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Emf induced by a solenoid

Could someone please clear my confusion regarding this concept and point out what is wrong with my argument: Say we have a simple circuit as shown in the image: Why is the potential difference ...
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3 votes
1 answer
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Do a current carrying resistor experience a force?

In a current carrying resistive conductor, an electric field within the conductor creates a force on the electrons within the conductor. In broad terms, classical theory says that the electrons are ...
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1 answer
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Regarding Kirchoff's Loop Law

I heard that the reason Kirchoff's Loop Law (also called Voltage Law) works is because of the conservation of energy, or more precisely, as the electromagnetic field is a conservative field, the ...
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1 answer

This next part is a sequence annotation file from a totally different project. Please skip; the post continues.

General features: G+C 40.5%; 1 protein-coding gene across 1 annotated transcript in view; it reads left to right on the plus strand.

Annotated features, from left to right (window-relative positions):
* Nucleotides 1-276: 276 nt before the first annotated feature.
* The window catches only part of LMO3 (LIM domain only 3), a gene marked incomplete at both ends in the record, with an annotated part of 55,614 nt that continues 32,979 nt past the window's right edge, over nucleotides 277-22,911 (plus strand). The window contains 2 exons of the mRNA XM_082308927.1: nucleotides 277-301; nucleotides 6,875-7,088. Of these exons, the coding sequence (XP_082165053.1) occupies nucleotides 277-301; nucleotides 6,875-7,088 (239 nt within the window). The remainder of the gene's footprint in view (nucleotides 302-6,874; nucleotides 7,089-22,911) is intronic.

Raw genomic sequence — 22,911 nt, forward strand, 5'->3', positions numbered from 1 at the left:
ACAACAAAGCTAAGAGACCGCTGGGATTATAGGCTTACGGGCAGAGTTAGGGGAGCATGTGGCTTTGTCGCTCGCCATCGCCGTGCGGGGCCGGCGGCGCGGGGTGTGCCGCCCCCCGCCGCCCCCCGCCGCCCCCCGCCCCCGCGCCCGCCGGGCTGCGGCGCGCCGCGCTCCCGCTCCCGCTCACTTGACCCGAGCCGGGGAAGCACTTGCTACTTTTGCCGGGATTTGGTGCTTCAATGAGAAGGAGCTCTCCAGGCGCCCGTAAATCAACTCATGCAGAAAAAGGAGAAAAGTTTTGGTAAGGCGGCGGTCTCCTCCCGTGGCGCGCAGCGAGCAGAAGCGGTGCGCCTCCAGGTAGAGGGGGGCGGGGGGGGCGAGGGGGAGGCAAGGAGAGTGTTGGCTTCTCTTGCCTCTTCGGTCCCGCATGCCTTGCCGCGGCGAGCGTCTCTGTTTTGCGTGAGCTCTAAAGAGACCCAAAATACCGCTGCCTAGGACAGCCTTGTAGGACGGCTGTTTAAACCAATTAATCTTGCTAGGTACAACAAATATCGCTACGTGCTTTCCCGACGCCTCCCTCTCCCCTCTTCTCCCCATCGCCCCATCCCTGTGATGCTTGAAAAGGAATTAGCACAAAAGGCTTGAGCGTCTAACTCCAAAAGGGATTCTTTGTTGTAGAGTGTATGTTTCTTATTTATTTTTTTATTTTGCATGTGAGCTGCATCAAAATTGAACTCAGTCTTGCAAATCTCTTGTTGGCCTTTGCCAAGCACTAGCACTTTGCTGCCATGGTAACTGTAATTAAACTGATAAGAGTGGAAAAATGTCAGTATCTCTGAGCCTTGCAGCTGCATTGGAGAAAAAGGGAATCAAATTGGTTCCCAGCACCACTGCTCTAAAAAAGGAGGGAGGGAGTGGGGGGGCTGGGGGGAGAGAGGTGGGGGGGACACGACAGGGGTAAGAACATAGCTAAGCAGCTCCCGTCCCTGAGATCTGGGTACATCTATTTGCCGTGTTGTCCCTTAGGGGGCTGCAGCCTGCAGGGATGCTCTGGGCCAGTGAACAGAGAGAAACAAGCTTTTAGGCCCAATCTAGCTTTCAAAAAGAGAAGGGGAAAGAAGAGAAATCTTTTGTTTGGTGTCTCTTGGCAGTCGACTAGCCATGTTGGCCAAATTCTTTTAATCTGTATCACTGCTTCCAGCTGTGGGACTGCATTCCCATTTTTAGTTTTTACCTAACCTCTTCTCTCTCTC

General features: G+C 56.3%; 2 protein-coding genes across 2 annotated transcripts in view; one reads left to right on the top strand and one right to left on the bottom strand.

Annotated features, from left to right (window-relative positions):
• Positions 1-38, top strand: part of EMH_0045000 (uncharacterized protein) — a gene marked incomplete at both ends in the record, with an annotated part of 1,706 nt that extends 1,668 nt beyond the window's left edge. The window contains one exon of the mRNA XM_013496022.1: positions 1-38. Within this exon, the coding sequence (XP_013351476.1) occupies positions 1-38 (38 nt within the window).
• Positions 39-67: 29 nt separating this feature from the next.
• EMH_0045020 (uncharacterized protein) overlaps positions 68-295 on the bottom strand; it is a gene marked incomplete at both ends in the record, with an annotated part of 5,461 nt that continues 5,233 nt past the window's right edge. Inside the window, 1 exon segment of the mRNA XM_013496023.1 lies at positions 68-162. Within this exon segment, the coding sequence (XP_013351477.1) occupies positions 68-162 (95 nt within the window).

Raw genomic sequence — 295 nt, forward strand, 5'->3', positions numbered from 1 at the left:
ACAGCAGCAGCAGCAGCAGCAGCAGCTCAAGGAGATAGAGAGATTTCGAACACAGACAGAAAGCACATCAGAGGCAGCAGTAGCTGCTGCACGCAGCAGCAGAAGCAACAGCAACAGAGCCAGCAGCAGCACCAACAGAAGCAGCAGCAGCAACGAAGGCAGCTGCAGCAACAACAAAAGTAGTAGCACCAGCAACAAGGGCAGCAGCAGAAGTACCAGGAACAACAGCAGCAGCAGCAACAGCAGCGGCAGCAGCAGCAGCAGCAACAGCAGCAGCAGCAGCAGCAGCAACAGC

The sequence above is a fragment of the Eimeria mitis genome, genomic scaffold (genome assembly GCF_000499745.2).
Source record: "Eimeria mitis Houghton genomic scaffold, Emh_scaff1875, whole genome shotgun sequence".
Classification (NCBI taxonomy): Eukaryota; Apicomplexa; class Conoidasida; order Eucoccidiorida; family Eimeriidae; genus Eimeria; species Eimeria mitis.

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Transformers in Power transmission [duplicate]

Recently I learnt that transformers are used in the national grid to increase the voltage, so we get less current. But my understanding V=IR and by increasing the voltage we get more current, so what ...
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2 answers
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Superfludity and Superconductivity

Hello Im a physics enthusiast, right now im learning about superfluidity. My question is superfluidity and superconductivity are the same thing or do they work together?
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Why are Ohm's law and Ampere's law contrasting in Magnetohydrodynamics?

In the Magnetohydrodynamics the electric current is given by the Ampere's law is: $$\nabla \times \mathbf{B}=\mu_0\mathbf{J}$$ where $\mathbf{B}$ is the magnetic field and $\mathbf{J}$ is the electric ...